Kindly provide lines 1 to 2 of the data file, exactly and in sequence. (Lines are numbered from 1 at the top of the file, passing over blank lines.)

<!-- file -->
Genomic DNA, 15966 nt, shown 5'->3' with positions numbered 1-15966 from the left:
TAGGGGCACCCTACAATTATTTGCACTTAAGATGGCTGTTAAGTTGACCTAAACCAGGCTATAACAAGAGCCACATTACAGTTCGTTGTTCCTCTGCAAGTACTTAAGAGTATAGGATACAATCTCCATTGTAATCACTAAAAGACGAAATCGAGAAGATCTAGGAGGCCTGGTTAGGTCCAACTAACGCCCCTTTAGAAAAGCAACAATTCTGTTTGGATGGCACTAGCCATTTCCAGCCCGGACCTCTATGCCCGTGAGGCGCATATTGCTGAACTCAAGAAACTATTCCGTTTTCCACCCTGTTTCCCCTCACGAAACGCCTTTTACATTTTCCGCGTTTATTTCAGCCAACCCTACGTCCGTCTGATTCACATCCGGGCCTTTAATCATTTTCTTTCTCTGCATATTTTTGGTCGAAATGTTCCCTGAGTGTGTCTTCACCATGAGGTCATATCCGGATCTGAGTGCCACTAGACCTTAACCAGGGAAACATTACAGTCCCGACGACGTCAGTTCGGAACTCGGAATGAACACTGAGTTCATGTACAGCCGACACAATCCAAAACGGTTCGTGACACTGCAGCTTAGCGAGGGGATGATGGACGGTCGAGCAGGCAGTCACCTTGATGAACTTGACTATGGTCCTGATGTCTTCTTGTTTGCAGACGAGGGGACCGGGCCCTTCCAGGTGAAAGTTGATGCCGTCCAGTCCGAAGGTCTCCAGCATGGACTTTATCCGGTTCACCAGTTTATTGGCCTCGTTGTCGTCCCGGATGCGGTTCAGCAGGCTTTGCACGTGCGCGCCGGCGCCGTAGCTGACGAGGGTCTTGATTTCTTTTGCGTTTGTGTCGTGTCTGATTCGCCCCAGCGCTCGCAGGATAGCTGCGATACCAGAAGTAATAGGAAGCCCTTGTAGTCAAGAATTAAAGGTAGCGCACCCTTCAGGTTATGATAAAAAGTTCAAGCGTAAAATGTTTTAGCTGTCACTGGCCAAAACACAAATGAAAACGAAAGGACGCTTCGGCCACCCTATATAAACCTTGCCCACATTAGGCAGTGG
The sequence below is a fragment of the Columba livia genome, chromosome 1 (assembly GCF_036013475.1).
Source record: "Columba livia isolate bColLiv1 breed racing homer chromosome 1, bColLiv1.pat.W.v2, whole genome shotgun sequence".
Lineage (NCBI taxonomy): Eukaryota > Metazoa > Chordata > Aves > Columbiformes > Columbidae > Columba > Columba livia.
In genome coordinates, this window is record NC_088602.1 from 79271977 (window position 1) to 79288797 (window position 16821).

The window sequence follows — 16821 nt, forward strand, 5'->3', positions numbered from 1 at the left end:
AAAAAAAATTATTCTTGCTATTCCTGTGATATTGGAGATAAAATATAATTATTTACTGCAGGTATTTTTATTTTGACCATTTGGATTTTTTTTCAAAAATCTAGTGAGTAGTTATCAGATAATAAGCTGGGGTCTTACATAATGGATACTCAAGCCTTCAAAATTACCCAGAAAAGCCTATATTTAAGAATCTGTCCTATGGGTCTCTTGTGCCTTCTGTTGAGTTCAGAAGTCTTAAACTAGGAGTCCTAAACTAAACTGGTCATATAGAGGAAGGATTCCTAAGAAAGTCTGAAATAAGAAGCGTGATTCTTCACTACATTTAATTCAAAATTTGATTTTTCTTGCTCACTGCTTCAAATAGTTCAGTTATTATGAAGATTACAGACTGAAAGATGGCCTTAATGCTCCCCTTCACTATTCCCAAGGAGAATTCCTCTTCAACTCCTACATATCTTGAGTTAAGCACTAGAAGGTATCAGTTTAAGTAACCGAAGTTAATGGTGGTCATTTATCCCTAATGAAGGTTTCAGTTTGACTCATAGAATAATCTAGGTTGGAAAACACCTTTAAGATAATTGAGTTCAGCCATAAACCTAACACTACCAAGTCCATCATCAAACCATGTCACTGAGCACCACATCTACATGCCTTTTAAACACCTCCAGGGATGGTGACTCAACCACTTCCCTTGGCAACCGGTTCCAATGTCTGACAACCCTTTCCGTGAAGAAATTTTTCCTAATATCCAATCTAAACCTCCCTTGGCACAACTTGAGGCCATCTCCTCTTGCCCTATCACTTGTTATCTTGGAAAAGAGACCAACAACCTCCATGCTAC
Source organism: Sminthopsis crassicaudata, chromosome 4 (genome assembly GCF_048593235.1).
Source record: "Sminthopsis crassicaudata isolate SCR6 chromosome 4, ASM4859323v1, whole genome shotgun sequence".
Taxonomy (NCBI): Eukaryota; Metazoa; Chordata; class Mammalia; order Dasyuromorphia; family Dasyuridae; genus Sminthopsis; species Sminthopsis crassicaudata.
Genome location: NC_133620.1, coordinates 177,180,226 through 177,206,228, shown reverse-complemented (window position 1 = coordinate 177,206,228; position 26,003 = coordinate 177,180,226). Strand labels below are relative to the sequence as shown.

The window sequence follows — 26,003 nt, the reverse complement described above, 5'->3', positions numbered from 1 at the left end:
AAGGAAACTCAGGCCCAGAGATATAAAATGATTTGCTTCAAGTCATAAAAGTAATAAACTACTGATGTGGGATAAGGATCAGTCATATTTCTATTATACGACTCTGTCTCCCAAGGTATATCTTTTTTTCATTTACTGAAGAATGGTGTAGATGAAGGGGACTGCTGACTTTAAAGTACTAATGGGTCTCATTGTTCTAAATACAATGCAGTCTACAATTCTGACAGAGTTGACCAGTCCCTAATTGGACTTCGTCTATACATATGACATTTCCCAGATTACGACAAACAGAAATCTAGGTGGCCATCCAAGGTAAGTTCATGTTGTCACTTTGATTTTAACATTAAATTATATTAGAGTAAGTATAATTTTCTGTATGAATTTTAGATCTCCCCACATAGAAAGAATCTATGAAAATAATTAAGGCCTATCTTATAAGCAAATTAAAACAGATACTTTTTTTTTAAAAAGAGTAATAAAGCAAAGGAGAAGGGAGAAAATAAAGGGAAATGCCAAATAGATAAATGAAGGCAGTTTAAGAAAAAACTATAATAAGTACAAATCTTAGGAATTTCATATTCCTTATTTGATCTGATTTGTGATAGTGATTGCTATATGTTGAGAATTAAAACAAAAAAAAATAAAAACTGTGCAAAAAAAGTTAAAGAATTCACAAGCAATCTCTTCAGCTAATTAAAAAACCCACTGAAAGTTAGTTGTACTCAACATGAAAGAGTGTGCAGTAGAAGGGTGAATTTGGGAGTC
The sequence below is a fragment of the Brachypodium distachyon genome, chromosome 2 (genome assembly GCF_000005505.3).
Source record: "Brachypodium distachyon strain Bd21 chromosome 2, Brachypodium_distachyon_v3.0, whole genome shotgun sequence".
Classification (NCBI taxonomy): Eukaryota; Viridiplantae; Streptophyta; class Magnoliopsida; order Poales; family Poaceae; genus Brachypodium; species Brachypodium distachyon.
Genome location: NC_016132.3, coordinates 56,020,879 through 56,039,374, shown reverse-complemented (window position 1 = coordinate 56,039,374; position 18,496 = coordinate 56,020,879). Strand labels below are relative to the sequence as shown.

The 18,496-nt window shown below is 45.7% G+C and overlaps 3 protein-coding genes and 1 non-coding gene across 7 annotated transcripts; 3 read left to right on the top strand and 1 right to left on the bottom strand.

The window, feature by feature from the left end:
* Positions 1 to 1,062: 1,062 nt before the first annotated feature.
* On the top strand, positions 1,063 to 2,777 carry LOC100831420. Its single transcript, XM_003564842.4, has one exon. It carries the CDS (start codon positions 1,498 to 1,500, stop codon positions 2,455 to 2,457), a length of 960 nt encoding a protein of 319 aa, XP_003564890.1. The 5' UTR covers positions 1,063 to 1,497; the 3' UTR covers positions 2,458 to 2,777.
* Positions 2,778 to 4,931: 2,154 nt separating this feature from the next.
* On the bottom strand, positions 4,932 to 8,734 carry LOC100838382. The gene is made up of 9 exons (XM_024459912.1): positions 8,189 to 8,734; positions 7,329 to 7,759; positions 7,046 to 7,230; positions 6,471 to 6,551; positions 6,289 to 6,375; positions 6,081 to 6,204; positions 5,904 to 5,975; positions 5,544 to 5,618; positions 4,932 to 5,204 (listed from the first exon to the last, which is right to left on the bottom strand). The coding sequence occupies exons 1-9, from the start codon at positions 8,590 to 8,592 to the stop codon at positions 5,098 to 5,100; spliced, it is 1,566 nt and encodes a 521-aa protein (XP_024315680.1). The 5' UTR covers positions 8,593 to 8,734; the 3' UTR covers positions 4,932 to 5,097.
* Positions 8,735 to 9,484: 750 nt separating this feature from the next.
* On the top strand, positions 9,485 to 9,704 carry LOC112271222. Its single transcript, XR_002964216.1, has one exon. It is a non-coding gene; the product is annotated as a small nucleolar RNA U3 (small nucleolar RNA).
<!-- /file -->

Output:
Genomic DNA, 15966 nt, shown 5'->3' with positions numbered 1-15966 from the left:
TAGGGGCACCCTACAATTATTTGCACTTAAGATGGCTGTTAAGTTGACCTAAACCAGGCTATAACAAGAGCCACATTACAGTTCGTTGTTCCTCTGCAAGTACTTAAGAGTATAGGATACAATCTCCATTGTAATCACTAAAAGACGAAATCGAGAAGATCTAGGAGGCCTGGTTAGGTCCAACTAACGCCCCTTTAGAAAAGCAACAATTCTGTTTGGATGGCACTAGCCATTTCCAGCCCGGACCTCTATGCCCGTGAGGCGCATATTGCTGAACTCAAGAAACTATTCCGTTTTCCACCCTGTTTCCCCTCACGAAACGCCTTTTACATTTTCCGCGTTTATTTCAGCCAACCCTACGTCCGTCTGATTCACATCCGGGCCTTTAATCATTTTCTTTCTCTGCATATTTTTGGTCGAAATGTTCCCTGAGTGTGTCTTCACCATGAGGTCATATCCGGATCTGAGTGCCACTAGACCTTAACCAGGGAAACATTACAGTCCCGACGACGTCAGTTCGGAACTCGGAATGAACACTGAGTTCATGTACAGCCGACACAATCCAAAACGGTTCGTGACACTGCAGCTTAGCGAGGGGATGATGGACGGTCGAGCAGGCAGTCACCTTGATGAACTTGACTATGGTCCTGATGTCTTCTTGTTTGCAGACGAGGGGACCGGGCCCTTCCAGGTGAAAGTTGATGCCGTCCAGTCCGAAGGTCTCCAGCATGGACTTTATCCGGTTCACCAGTTTATTGGCCTCGTTGTCGTCCCGGATGCGGTTCAGCAGGCTTTGCACGTGCGCGCCGGCGCCGTAGCTGACGAGGGTCTTGATTTCTTTTGCGTTTGTGTCGTGTCTGATTCGCCCCAGCGCTCGCAGGATAGCTGCGATACCAGAAGTAATAGGAAGCCCTTGTAGTCAAGAATTAAAGGTAGCGCACCCTTCAGGTTATGATAAAAAGTTCAAGCGTAAAATGTTTTAGCTGTCACTGGCCAAAACACAAATGAAAACGAAAGGACGCTTCGGCCACCCTATATAAACCTTGCCCACATTAGGCAGTGG